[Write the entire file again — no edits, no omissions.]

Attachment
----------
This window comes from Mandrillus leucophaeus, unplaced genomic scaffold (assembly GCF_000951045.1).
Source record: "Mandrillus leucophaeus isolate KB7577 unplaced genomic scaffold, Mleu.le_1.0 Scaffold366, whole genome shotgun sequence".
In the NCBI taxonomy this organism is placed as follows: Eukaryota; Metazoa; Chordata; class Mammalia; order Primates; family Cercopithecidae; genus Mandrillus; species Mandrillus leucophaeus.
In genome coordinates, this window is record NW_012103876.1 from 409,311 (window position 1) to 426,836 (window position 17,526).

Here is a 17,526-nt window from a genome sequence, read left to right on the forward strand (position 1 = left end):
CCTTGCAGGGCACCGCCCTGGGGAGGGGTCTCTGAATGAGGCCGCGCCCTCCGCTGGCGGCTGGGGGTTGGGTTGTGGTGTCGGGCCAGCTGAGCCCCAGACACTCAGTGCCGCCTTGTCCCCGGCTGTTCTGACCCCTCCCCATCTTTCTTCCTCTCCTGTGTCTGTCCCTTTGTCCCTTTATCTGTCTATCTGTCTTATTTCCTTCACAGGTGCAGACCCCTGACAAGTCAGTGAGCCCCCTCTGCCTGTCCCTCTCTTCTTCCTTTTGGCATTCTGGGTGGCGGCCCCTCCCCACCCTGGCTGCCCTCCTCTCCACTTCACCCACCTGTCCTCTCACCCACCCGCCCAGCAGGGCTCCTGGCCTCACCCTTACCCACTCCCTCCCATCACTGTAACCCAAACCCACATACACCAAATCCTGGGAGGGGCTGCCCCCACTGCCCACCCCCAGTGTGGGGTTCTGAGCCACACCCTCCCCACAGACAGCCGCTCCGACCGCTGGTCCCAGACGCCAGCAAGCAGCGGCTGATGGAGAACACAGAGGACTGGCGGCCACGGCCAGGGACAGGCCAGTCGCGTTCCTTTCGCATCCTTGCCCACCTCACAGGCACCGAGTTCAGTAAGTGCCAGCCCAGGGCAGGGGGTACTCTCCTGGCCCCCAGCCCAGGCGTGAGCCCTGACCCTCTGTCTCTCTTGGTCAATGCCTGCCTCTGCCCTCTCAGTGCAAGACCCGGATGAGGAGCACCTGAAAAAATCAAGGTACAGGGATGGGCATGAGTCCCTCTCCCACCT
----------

This window comes from Mandrillus leucophaeus, unplaced genomic scaffold (assembly GCF_000951045.1).
Source record: "Mandrillus leucophaeus isolate KB7577 unplaced genomic scaffold, Mleu.le_1.0 Scaffold366, whole genome shotgun sequence".
In the NCBI taxonomy this organism is placed as follows: Eukaryota; Metazoa; Chordata; class Mammalia; order Primates; family Cercopithecidae; genus Mandrillus; species Mandrillus leucophaeus.
In genome coordinates, this window is record NW_012103876.1 from 409,311 (window position 1) to 426,836 (window position 17,526).

Here is a 17,526-nt window from a genome sequence, read left to right on the forward strand (position 1 = left end):
CCTTGCAGGGCACCGCCCTGGGGAGGGGTCTCTGAATGAGGCCGCGCCCTCCGCTGGCGGCTGGGGGTTGGGTTGTGGTGTCGGGCCAGCTGAGCCCCAGACACTCAGTGCCGCCTTGTCCCCGGCTGTTCTGACCCCTCCCCATCTTTCTTCCTCTCCTGTGTCTGTCCCTTTGTCCCTTTATCTGTCTATCTGTCTTATTTCCTTCACAGGTGCAGACCCCTGACAAGTCAGTGAGCCCCCTCTGCCTGTCCCTCTCTTCTTCCTTTTGGCATTCTGGGTGGCGGCCCCTCCCCACCCTGGCTGCCCTCCTCTCCACTTCACCCACCTGTCCTCTCACCCACCCGCCCAGCAGGGCTCCTGGCCTCACCCTTACCCACTCCCTCCCATCACTGTAACCCAAACCCACATACACCAAATCCTGGGAGGGGCTGCCCCCACTGCCCACCCCCAGTGTGGGGTTCTGAGCCACACCCTCCCCACAGACAGCCGCTCCGACCGCTGGTCCCAGACGCCAGCAAGCAGCGGCTGATGGAGAACACAGAGGACTGGCGGCCACGGCCAGGGACAGGCCAGTCGCGTTCCTTTCGCATCCTTGCCCACCTCACAGGCACCGAGTTCAGTAAGTGCCAGCCCAGGGCAGGGGGTACTCTCCTGGCCCCCAGCCCAGGCGTGAGCCCTGACCCTCTGTCTCTCTTGGTCAATGCCTGCCTCTGCCCTCTCAGTGCAAGACCCGGATGAGGAGCACCTGAAAAAATCAAGGTACAGGGATGGGCATGAGTCCCTCTCCCACCT